Leading with service and compassion
Diane Santa Maria doesn’t just meet challenges, she seeks them out.
Take her first experiences as a nurse. While finishing up her BSN at The Ohio State University School of Nursing, she volunteered to help with recovery efforts in Honduras after Hurricane Mitch. Then she joined the United States Peace Corps.
“I was dropped off in the middle of the Dominican Republic with no Spanish skills, no running water, and no electricity,” recalled Santa Maria, DrPH, MSN, RN, FAAN.
Her latest challenge—leading the Jane and Robert Cizik School of Nursing at UTHealth—was not one she took on lightly, even if did not require learning a new language or cooking over a campfire. When she became the school’s dean ad interim in August 2018, she had three young children, was teaching several classes, and had applied for her first R01 grant from the National Institute of Nursing Research.
“I had to prove to myself that I could do this in a way that I would be proud of while meeting obligations to students, research, and family,” she said.
Santa Maria did prove to herself that she could lead one of the nation’s top nursing schools. She also convinced a search committee that worked diligently for two years, interviewing candidates from across the U.S. Effective Sept. 1, 2020, Santa Maria became the fifth dean in the school’s 48-year history. She also serves as The Jane and Robert Cizik Distinguished Chair and the Huffington Foundation Endowed Chair in Nursing Education Leadership.
“I am pleased that we ultimately found the best possible candidate right here among our own faculty,” said Michael R. Blackburn, PhD, UTHealth’s executive vice president and chief academic officer, who co-chaired the committee along with Barbara Stoll, MD, former dean of McGovern Medical School at UTHealth.
A thread of helping those most in need has run throughout Santa Maria’s career. While earning her MSN from Case Western Reserve University School of Nursing in 2003, she developed measles vaccination initiatives in Kenya and East Cleveland, Ohio, with the Red Cross. Afterward, she served as director of community health nursing with the Ho-Chunk Nation’s Indian Health Service in Black River Falls, Wisconsin. She moved to San Antonio in 2005 and served in various capacities for the Medical Institute for Sexual Health.
Santa Maria came to Cizik School of Nursing in 2009 as a community health clinical faculty member. She earned her DrPH in health promotion and behavioral sciences at UTHealth School of Public Health, where she now serves as an adjunct faculty member. She became an associate professor with tenure in September 2018 and held two distinguished professorships before being named dean.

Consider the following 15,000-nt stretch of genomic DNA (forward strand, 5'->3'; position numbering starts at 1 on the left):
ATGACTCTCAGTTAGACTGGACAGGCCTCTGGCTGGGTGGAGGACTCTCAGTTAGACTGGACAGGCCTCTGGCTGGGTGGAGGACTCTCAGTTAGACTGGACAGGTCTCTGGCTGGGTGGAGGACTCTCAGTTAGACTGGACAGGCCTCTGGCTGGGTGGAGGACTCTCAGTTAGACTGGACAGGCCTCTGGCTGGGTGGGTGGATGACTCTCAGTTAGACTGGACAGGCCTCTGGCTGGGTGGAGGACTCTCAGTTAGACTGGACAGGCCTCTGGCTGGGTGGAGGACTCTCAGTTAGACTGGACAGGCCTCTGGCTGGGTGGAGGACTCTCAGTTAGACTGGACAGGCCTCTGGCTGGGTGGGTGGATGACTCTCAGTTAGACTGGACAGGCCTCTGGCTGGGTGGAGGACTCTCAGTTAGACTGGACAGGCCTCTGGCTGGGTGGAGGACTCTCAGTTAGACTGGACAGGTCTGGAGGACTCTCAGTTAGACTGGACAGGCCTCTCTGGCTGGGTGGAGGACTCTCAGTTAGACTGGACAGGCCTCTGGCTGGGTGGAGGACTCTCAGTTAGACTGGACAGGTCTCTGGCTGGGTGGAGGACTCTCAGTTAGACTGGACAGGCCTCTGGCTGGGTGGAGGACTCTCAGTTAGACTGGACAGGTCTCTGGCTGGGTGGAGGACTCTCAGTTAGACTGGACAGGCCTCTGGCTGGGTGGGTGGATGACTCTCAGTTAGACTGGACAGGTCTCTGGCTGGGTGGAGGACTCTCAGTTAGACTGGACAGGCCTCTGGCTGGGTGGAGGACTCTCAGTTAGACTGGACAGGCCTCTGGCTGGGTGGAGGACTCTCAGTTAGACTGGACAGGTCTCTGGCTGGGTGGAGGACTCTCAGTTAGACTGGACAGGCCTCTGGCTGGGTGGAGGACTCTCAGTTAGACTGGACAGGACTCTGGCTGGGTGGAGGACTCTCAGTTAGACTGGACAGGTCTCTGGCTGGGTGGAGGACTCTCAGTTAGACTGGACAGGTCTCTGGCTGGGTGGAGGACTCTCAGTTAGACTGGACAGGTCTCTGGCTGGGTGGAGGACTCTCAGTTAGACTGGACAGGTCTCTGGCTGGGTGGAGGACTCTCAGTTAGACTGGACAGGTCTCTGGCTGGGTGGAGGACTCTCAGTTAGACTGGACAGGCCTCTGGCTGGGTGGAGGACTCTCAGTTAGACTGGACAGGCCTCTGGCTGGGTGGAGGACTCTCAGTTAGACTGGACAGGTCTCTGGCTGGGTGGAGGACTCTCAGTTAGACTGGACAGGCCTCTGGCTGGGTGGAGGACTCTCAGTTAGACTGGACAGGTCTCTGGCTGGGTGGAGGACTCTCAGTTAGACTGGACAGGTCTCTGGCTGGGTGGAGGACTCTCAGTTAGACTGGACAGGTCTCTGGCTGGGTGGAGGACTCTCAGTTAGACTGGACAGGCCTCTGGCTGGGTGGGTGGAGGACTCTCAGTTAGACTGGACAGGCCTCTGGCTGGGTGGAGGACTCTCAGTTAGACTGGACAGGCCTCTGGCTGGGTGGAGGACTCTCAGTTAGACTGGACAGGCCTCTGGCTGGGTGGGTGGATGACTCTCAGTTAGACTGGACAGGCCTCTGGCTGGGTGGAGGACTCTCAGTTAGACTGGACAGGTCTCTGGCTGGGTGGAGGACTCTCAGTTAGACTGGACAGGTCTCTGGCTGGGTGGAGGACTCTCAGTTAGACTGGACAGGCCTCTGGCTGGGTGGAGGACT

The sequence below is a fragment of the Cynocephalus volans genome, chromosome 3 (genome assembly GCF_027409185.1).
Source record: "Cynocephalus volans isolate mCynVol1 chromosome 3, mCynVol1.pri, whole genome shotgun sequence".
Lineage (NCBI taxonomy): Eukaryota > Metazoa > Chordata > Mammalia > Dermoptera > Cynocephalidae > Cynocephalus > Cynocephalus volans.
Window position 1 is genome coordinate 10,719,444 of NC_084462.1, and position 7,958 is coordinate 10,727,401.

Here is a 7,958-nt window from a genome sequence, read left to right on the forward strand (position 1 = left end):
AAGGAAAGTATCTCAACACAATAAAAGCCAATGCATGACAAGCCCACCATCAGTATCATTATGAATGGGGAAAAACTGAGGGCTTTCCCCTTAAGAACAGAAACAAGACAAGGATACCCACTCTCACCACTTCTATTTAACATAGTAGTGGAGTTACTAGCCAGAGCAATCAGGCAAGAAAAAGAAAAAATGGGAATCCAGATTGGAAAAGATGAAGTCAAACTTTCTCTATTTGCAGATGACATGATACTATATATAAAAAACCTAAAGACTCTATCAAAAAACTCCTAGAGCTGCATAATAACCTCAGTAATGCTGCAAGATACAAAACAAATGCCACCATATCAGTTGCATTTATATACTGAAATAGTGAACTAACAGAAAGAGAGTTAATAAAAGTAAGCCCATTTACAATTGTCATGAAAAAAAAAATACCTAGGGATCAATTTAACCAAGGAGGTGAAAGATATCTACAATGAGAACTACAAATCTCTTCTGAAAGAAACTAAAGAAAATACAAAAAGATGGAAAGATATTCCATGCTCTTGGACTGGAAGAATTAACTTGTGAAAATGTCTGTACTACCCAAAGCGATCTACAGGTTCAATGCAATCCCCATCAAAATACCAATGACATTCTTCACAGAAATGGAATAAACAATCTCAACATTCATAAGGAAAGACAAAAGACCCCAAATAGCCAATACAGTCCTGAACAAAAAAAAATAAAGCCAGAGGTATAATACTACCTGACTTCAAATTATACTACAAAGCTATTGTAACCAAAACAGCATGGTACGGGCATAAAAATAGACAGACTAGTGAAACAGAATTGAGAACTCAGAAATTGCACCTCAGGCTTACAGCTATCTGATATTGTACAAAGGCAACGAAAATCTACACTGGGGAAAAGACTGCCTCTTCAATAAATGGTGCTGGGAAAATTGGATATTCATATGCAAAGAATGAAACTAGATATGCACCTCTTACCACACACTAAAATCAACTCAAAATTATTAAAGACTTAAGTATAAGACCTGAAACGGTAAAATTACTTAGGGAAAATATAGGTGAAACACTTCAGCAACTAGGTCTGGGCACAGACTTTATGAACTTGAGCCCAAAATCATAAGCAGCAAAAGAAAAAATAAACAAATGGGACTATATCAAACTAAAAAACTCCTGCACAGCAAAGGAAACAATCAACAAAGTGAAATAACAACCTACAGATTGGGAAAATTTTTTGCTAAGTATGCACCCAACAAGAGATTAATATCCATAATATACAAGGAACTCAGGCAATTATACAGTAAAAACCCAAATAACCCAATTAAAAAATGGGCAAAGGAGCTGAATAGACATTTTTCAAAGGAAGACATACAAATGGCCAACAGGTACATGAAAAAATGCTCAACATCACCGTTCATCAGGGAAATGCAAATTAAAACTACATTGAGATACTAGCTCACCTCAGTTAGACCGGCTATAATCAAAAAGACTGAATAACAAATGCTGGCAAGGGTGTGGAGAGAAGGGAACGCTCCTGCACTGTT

Santa Maria has focused much of her prolific research on youth experiencing homelessness.
Meaningful work that improves the lives of those who are marginalized and stigmatized is incredibly important to her. Her five-year, $3 million R01 grant funds a randomized trial assessing the efficacy of nurse case management for HIV prevention and care intervention among homeless youth. In August 2020, Santa Maria secured a supplemental award to study the effects of COVID-19 among the same cohort. She has also encouraged other nurse scientists at the school in applying for grants to study sexual and gender minority youth and the effects of COVID-19.
“I am greatly honored and grateful for the opportunity to lead such an outstanding team that amazes me at every turn, especially with their flexibility and resilience during the pandemic,” Santa Maria said.
A drive to seek out challenges, a voracious appetite for lifelong learning, and a desire to lift up others combine in Santa Maria’s engaging leadership style.
“I am trained as a behavioral scientist, as a mindfulness-based stress reduction facilitator, and in motivational interviewing. These things help me to connect with and listen to people in a manner that can lead to motivation for change and problem-solving,” she said. “I want to create a work environment where people want to show up every day, not just for what they can give but for what they can learn from others.”
Her ambitious vision for the future of Cizik School of Nursing touches all aspects of education, research, and practice – using lessons learned from the pandemic to help working nurses better fit education into their lives, partnering with hospitals to develop dedicated education units, nurturing the next generation of nurse scientists, and much more.
“Dr. Santa Maria is an effective and compassionate leader with a true commitment to service,” said Giuseppe N. Colasurdo, MD, president and Alkek-Williams Distinguished Chair at UTHealth. “The COVID-19 pandemic has been a true test of leadership for every organization, and she has successfully helped Cizik School of Nursing continue to meet the needs of our students, patients, and community. I have no doubt that Dr. Santa Maria will help further the school’s stature as one of the best institutions for nursing in the nation.”
Sherri Deatherage Green